Etymology of Chera Dynasty
The word Chera probably derived from ‘Cheral’ which means declivity of a mountain in ancient Tamil. They were also known as ‘Keralaputras’.
Historical Reference of Chera Dynasty
The most primitive reference with regard to the Cheras is evident in the rock inscription of Ashoka and the reference to them is also found in the geographies of Ptolemy and Periplus. However, there is no concrete evidence about the Chera kings of that period. It is known from the ‘Silappadikaram’, a Sangam poem that a Chera king by the name Sangultauana once ruled. As per that book, this king ruled in the period of Chola king Karikala’s grandson and Pandya king Nedujodian.
Rule of Chera Dynasty
As per recorded history, the Chera dynasty was broadly divided into two phases. The Early Chera ruled between the 4th century BC to 5th century AD and later Chera (also known as the Kulasekharas) were in power between the 8th and 12th century AD.
In the 12th century A. D. the Cheras were a feudatory of the Cholas. However, in the 13th century A. D., the Pandyas became prominent and made the Cheras their feudatory. Again the Cheras rose into prominence when Malik Kafur in 1310 A. D. gave a smashing blow to the might of the Pandyas. The then Chera king Ravivardhan Kulasekhara defeated the Cholas and the Pandyas. However, the Chera king was defeated by the Kakatiya king Rudra I. The last powerful king of the Chera dynasty was Ravivardhan and the kingdom of the Cheras declined after him.
The lands south of the Mauryan Empire which included the Malabar Coast, Karur, Coimbatore and Salem districts in South India were all part of the Chera Dynasty.
Origin of Chera Dynasty
Along with the Pandyas of Madurai and the Cholas of Kanchipuram, the Cheras formed a triarchy of Dravidian ruling houses whose rival claims kept South India in a state of intermittent warfare for more than a thousand years. Nothing is known of the origins of the Chera dynasty. The kingly families of Cochin and Travancore, which claim to be Kshatriyas, are descendants of the Chera kings who were originally Nayar.
Rulers of Chera Dynasty
The first Chera ruler was Perumchottu Utiyan Cheralatan, a contemporary of the great Chola, King Karikalan. After suffering a humiliating defeat at the hands of the Chola ruler at the battle of Venni, he committed suicide.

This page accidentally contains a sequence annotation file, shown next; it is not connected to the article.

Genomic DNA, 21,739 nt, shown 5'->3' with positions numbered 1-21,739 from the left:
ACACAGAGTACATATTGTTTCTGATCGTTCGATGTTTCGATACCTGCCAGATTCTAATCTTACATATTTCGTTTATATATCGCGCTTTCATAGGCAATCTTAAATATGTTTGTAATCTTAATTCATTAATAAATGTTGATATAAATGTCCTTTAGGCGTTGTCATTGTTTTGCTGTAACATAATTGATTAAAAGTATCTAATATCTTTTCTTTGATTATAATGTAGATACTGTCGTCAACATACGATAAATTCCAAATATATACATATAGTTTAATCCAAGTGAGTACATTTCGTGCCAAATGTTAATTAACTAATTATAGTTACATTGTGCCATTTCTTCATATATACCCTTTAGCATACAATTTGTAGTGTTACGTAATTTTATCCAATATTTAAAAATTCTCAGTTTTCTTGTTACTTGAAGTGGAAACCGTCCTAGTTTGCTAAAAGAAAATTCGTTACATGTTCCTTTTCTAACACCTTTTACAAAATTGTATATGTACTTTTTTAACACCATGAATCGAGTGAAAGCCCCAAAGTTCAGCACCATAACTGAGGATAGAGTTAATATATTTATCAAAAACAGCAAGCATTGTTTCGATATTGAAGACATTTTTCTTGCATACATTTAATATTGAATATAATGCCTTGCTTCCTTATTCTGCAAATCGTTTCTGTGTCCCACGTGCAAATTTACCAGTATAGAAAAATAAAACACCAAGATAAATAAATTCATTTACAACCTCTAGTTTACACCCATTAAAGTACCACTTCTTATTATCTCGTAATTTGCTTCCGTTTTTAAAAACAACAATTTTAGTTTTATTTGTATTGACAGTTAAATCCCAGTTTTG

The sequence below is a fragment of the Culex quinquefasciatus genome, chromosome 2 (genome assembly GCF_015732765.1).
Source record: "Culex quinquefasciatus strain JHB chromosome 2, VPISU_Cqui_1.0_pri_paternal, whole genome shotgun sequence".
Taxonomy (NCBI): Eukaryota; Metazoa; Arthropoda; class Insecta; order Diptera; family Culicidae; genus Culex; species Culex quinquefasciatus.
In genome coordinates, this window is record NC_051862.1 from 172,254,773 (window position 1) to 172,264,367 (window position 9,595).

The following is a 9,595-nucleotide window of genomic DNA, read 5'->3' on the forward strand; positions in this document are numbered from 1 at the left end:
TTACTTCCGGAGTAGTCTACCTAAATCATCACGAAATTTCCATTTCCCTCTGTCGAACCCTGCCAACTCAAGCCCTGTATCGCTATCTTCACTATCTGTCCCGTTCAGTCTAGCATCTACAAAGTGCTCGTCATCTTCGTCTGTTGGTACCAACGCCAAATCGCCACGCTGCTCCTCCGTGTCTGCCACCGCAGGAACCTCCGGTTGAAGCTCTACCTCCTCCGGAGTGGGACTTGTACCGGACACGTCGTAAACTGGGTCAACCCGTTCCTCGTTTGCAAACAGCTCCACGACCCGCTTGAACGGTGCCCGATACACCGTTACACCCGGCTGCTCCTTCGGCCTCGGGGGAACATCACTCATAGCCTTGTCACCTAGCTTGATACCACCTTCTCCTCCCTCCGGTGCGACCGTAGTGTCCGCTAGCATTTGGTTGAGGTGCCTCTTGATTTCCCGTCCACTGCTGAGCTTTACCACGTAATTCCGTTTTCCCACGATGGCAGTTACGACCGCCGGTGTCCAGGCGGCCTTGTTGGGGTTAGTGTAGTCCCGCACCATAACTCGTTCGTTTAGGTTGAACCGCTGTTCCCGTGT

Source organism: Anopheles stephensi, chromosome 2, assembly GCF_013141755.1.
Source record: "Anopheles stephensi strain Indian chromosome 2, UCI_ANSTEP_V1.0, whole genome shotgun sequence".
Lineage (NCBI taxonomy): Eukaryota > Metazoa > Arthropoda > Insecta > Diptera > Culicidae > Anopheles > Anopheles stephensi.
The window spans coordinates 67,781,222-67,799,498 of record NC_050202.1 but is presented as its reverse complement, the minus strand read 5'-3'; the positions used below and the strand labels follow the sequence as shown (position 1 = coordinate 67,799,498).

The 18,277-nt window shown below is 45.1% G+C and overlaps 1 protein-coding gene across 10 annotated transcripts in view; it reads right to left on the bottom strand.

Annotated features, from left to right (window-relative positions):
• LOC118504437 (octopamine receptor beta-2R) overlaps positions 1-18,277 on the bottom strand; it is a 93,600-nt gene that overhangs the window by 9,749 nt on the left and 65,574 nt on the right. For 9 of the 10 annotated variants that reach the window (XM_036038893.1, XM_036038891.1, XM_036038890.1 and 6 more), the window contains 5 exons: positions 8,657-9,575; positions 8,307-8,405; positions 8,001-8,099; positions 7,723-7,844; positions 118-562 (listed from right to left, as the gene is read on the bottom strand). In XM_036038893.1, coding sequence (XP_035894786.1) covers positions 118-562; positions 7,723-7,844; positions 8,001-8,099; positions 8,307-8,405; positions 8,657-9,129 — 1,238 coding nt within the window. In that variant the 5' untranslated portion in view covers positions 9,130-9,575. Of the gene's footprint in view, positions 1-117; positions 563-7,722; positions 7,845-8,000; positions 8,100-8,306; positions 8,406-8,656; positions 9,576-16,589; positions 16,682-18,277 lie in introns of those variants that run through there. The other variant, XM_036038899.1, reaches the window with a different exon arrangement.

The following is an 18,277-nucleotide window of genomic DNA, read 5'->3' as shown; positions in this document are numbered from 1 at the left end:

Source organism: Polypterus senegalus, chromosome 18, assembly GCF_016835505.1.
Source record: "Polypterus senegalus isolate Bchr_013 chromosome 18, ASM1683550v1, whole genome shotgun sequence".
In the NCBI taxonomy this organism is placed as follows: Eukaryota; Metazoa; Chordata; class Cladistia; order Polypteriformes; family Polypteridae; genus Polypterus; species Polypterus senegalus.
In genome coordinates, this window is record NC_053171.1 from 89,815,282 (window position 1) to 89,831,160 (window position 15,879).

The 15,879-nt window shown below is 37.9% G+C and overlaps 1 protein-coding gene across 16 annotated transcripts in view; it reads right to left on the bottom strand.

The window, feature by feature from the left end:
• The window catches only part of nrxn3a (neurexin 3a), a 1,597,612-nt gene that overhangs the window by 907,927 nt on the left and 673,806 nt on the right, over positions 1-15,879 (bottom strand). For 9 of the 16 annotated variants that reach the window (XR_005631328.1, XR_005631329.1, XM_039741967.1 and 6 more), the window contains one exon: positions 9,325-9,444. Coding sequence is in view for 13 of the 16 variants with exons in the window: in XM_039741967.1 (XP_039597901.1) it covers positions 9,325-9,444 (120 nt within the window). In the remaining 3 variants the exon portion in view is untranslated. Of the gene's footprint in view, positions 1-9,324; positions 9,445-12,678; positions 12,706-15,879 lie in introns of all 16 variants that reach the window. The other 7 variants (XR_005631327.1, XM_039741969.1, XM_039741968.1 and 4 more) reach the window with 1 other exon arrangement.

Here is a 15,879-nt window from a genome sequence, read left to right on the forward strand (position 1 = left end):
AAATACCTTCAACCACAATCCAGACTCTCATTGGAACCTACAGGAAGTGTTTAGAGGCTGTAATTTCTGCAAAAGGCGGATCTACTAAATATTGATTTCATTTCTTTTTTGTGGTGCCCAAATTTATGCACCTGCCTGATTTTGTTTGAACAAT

His son, Imayavaramban Nedum Cheralatan, another important Chera ruler, succeeded him. During his long rule of 58 years, Imayavaramban Nedun Cheralatan consolidated the Chera Dynasty and extended its frontiers. He inflicted a crushing defeat on his sworn enemies, the Kadambas of Banavasi. Imayavaramban’s reign is of special significance to the development of art and literature during the rule of Chera Dynasty.
However, the greatest Chera King was Kadalpirakottiya Velkelu Kuttuvan, who is also identified with the mythical hero of the Silappadikaram. The last known Chera ruler, Cheraman Perumal converted to Islam and built the first mosque in India. The Cheras faded out of history by the 8th century AD.
Administration of Chera Dynasty
The development of authority by the Chera kings, theoretically all-powerful, is suggested in the references in Silappadikaram to the ‘king’s council’ and the ‘five assemblies’. The council of the King consisted of the inner group of respected elders and powerful noblemen. The council was not merely the highest advisory body, but also the final judicial tribunal which assisted the king when he held his daily durbar to consider petitions and render judgments.
Religion of Chera Dynasty
After the Aryanization of Kerala, religious dedication was accepted as another kind of substitute for the physical sacrifice of the king on the termination of his customary period of office. At least two Chera kings renounced their temporal power and took up the life of the religious renunciation. One was the Vaishnavite devotional poet, Kulasekhara Alwar, who ruled Kerala in the 8th century and, on giving up his throne, wrote a stanza comparing his attitude with that of the worldly-wise who mocked his resolution. Later, Cheraman Perumal, the most famous ruler of Kerala is said to have given up his throne in 825 and to have gone on a pilgrimage from which he did not return.